It comes back to open communication. Let them know of the sacrifices you might make. We often shared the cost of trips. They knew that the sports fees were several thousand dollars each. The sports trips costs were often several hundred or thousands of dollars each. And of course we told them they were worth every penny. Just continue being great humans, right? And the good times can continue. They did.
Thanks again to Credit Counselling for all of the above.
More about the value of work and commitment.
More than chores we encouraged our kids to work. Our daughter started very young looking after horses. This was on the last private home in Toronto that was allowed to keep horses. It was tough work. Her boss was demanding. She was shoveling horse manure in the rain and during the freezing winter cold. She was lifting hay bales, mucking out the stalls. Cleaning the yard. She rode the horses. She was even thrown off, smashing her face real good. Of course she got back on that horse.
Kids will quit, if you let them.
No other young worker ever kept the job for more than a few weeks previous to our daughter. They ALL quit. Every one of them. He must have gone through dozens and dozens of workers. The owner of the small hobby farm offered their typical response.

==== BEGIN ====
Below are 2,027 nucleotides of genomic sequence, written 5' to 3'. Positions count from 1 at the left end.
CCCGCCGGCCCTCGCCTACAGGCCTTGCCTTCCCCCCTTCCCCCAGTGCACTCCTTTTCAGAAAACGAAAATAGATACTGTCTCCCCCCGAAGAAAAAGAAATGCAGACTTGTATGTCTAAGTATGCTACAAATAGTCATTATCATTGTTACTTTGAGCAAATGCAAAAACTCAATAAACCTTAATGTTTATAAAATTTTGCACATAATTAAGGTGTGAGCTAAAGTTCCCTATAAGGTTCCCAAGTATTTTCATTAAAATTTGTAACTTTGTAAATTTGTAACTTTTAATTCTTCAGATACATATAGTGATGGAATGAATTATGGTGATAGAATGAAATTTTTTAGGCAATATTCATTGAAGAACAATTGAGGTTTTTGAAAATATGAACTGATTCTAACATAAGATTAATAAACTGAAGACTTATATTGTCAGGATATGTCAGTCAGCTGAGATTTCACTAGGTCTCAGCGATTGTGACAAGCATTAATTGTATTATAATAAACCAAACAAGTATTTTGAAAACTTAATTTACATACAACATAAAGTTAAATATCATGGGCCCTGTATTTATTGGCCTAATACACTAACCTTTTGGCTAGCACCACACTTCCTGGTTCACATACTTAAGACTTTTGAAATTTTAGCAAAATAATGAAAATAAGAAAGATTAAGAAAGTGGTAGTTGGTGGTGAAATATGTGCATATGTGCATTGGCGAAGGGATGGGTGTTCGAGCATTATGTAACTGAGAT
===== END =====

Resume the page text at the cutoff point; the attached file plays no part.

This job is really hard, I think I’ll quit. I don’t really need the money, my parents will buy me whatever I want, anyways.Resignation ‘notice’.
Our daughter kept the job right up until University. Her savings rate was likely in the area of 90%. She made significant contributions to her education costs. My wife always told the kids that they need at least $10,000 of savings entering University.
Our son had an early financial boost. He was a player in a hockey commercial and he earned about $5000. He was allowed one small purchase. The rest went into that Tangerine savings account. He continued to earn and save at a high rate.
Dad, how much is in my Tangerine account now?Music to my ears …
Effort equals money. Money buys experiences.
When you teach kids about money, let them put two and two together. Money does not just fall out of trees. It shouldn’t, not even for kids. It takes effort. You have to do something to earn that money.
Our kids are both somewhat fixed on making lots of money. Surprising, as that was never the focus of their parents. We simply wanted to have enough, and to be comfortable. Certainly, I had several years of very good income. I then coasted.
Money isn’t everything. They certainly get that. But we also taught them that those who work hard usually make more money. Money can buy some of life’s wonderful pleasures. But on that topic I hope we’ll always remember …
And of course, teach them to give back. Share.
Thanks for reading. Please offer your thoughts on how to teach kids about money.
Happy Family Day, Happy President’s Day.